These pretty Persian Love Cupcakes will enchant you with their looks and flavour. Simply, yet effectively decorated, these little cakes are bursting with flavour. Rosewater, orange blossom, lemon & almond feature in the sponge which is topped with both a lemon saffron drizzle and lemon icing.
Valentine’s Day is just around the corner and whilst I’m not one to really celebrate it, I don’t want to be a party pooper for anybody that does. Each year I try to come up with something that has a romantic twist to it, but is still perfectly acceptable to serve any time the mood suits. So far I’ve covered Prosecco Truffle Pots, Orange Caramel Linzer Cookies and Chocolate Dipped Raspberry Marzipan. The latter two recipes can be turned into suitable Valentine’s treats by using heart shaped cutters. And all are perfectly acceptable to serve throughout the year – with or without hearts. Not bad for a sideline effort.
This year, I’ve gone a step further and made some Persian Love Cupcakes. These little cakes are about as romantic as a cupcake could be since they feature rosewater and edible rose petals. They also taste deliciously & delicately floral. But they are not specifically linked to Valentine’s Day.
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What are Persian Love Cupcakes?
Persian Love Cupcakes are my twist on the popular Persian Love Cake. Have you heard the story behind the love cake?
Rumour has it that a young lady, desperate to win the heart of a Persian Prince, baked a cake for him and filled it with magical flavours & love power. And so, the Persian Love Cake came to be. But the conclusion of the tale is murky – so far I’ve come across three different ending:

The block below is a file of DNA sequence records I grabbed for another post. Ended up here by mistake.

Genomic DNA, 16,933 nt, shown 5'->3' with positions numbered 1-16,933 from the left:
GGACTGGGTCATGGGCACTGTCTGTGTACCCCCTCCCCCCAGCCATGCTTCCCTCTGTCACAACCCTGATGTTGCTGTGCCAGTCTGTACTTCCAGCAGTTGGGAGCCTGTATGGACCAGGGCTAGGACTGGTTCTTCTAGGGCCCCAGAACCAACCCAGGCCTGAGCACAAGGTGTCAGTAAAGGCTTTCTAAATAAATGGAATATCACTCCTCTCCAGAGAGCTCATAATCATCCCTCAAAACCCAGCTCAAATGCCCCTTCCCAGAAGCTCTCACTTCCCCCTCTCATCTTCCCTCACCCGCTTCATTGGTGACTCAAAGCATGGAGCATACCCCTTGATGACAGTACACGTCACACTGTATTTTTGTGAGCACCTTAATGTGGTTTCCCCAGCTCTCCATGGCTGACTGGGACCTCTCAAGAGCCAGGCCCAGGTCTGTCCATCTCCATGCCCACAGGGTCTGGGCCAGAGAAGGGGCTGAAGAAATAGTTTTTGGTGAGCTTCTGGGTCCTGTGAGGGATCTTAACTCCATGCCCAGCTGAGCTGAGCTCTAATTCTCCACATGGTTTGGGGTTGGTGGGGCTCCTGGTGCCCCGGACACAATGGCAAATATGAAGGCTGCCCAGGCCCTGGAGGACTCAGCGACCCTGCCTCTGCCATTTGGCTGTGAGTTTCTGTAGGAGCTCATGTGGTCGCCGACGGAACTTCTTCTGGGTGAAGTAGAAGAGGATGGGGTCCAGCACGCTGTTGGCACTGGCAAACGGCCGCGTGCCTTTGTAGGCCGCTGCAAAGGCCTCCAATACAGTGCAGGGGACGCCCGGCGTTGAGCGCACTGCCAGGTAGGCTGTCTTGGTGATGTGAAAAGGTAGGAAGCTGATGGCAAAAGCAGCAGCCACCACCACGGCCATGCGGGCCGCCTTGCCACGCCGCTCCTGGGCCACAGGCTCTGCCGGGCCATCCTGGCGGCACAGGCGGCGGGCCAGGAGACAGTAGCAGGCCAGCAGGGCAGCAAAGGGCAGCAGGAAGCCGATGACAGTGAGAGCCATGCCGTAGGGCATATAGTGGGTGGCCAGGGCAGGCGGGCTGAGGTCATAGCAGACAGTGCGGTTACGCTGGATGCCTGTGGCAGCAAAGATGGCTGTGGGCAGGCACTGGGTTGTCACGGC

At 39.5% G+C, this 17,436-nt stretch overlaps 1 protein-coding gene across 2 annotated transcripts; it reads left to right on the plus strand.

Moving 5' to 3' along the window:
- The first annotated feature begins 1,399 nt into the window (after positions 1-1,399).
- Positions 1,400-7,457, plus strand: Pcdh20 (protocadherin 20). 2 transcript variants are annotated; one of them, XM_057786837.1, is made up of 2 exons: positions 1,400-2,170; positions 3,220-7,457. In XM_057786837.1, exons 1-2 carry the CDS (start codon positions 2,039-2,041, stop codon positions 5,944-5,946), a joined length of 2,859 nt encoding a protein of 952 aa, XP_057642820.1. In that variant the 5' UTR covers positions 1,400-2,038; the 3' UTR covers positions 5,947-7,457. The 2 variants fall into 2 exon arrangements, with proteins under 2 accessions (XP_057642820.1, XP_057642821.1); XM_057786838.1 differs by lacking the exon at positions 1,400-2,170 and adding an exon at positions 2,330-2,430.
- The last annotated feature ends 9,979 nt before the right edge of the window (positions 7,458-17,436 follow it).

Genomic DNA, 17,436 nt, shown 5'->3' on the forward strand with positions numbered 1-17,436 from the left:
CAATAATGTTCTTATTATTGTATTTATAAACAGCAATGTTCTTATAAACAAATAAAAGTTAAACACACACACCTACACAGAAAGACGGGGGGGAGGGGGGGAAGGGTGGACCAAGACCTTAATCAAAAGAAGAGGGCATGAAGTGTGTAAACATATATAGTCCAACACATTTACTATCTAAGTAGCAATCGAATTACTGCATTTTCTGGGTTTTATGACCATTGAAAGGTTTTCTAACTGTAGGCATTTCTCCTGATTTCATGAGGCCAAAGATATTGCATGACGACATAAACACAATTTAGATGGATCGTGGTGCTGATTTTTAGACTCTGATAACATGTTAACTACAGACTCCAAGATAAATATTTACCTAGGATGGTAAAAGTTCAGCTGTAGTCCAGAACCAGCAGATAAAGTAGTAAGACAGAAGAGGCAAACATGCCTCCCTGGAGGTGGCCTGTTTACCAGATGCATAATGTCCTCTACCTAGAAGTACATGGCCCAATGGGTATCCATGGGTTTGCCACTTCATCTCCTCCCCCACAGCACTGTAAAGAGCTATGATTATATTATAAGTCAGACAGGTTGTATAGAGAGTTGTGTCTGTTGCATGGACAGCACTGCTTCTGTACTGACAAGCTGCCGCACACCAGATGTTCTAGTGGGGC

- the prince ate the cake and fell madly in love with her
- he rudely rebuffed her romantic gesture
- the prince ate the cake but died shortly afterwards as he was allergic to saffron – drama
If I still believed in fairy tales, I wouldn’t know which ending to accept. But at least cake features in all versions.
Just like the story, there are many version of the love cake floating around. Most feature rosewater, lemon, edible rose petals and pistachios. But there are a handful of other goodies that may or may not make an appearance too:
- saffron (though I’m sure purists would say this ingredient is essential)
- orange blossom water
I’ve included most of these ingredients in My Persian Love Cupcakes:
- the sponge is flavoured with lemon zest, rosewater, orange blossom, cardamom and almonds
- drizzled on top is a lemon and saffron glaze
- lemon icing, scattered with edible rose petals & pistachio nuts completes the package
Just a word of warning – not all rosewaters are equal. Some are much stronger in flavour than other. I have quite a strong bottle on the go at the moment, but if you know yours is on the mild side, feel free to add a little more to my recipe.
All in all, these Persian Love Cupcakes manage to combine complex flavours and create a cake that is as striking to look at as it is to eat. I left a few without icing on to cater to the taste preferences of my husband. These were just as delicious (if slightly less sweet) as the iced cakes. My husband commented that un-iced, these cakes reminded him of Turkish delight. That can only be a good thing.